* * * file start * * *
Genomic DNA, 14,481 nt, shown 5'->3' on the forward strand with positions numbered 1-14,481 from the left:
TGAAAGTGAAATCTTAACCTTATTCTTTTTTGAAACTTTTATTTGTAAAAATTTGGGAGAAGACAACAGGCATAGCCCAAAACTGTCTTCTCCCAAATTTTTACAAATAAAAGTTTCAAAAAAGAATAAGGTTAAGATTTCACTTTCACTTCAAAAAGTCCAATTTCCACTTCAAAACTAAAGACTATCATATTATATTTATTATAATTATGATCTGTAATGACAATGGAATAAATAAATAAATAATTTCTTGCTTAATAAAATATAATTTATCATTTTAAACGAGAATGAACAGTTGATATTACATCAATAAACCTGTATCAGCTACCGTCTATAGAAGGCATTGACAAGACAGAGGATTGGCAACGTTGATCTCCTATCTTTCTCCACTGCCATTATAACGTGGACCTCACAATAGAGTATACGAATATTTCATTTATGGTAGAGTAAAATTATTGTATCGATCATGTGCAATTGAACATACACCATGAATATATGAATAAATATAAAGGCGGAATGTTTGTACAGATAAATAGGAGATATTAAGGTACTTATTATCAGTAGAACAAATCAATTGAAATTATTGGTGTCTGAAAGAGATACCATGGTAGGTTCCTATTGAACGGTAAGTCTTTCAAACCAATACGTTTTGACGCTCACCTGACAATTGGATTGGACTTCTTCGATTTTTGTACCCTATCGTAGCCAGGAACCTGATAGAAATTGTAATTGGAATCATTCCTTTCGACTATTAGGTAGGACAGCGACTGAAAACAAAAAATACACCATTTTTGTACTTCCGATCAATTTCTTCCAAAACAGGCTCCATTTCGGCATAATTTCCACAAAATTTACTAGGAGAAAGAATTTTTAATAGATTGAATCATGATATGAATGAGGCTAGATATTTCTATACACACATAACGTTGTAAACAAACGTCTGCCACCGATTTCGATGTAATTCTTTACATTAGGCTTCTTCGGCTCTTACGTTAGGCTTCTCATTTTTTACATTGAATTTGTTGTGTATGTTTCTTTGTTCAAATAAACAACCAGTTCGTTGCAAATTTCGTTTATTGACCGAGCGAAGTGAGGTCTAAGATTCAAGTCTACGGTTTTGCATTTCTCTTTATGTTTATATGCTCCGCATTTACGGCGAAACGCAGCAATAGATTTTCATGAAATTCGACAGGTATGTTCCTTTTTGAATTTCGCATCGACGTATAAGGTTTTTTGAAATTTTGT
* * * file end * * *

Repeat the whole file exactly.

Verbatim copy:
Genomic DNA, 14,481 nt, shown 5'->3' on the forward strand with positions numbered 1-14,481 from the left:
TGAAAGTGAAATCTTAACCTTATTCTTTTTTGAAACTTTTATTTGTAAAAATTTGGGAGAAGACAACAGGCATAGCCCAAAACTGTCTTCTCCCAAATTTTTACAAATAAAAGTTTCAAAAAAGAATAAGGTTAAGATTTCACTTTCACTTCAAAAAGTCCAATTTCCACTTCAAAACTAAAGACTATCATATTATATTTATTATAATTATGATCTGTAATGACAATGGAATAAATAAATAAATAATTTCTTGCTTAATAAAATATAATTTATCATTTTAAACGAGAATGAACAGTTGATATTACATCAATAAACCTGTATCAGCTACCGTCTATAGAAGGCATTGACAAGACAGAGGATTGGCAACGTTGATCTCCTATCTTTCTCCACTGCCATTATAACGTGGACCTCACAATAGAGTATACGAATATTTCATTTATGGTAGAGTAAAATTATTGTATCGATCATGTGCAATTGAACATACACCATGAATATATGAATAAATATAAAGGCGGAATGTTTGTACAGATAAATAGGAGATATTAAGGTACTTATTATCAGTAGAACAAATCAATTGAAATTATTGGTGTCTGAAAGAGATACCATGGTAGGTTCCTATTGAACGGTAAGTCTTTCAAACCAATACGTTTTGACGCTCACCTGACAATTGGATTGGACTTCTTCGATTTTTGTACCCTATCGTAGCCAGGAACCTGATAGAAATTGTAATTGGAATCATTCCTTTCGACTATTAGGTAGGACAGCGACTGAAAACAAAAAATACACCATTTTTGTACTTCCGATCAATTTCTTCCAAAACAGGCTCCATTTCGGCATAATTTCCACAAAATTTACTAGGAGAAAGAATTTTTAATAGATTGAATCATGATATGAATGAGGCTAGATATTTCTATACACACATAACGTTGTAAACAAACGTCTGCCACCGATTTCGATGTAATTCTTTACATTAGGCTTCTTCGGCTCTTACGTTAGGCTTCTCATTTTTTACATTGAATTTGTTGTGTATGTTTCTTTGTTCAAATAAACAACCAGTTCGTTGCAAATTTCGTTTATTGACCGAGCGAAGTGAGGTCTAAGATTCAAGTCTACGGTTTTGCATTTCTCTTTATGTTTATATGCTCCGCATTTACGGCGAAACGCAGCAATAGATTTTCATGAAATTCGACAGGTATGTTCCTTTTTGAATTTCGCATCGACGTATAAGGTTTTTTGAAATTTTGT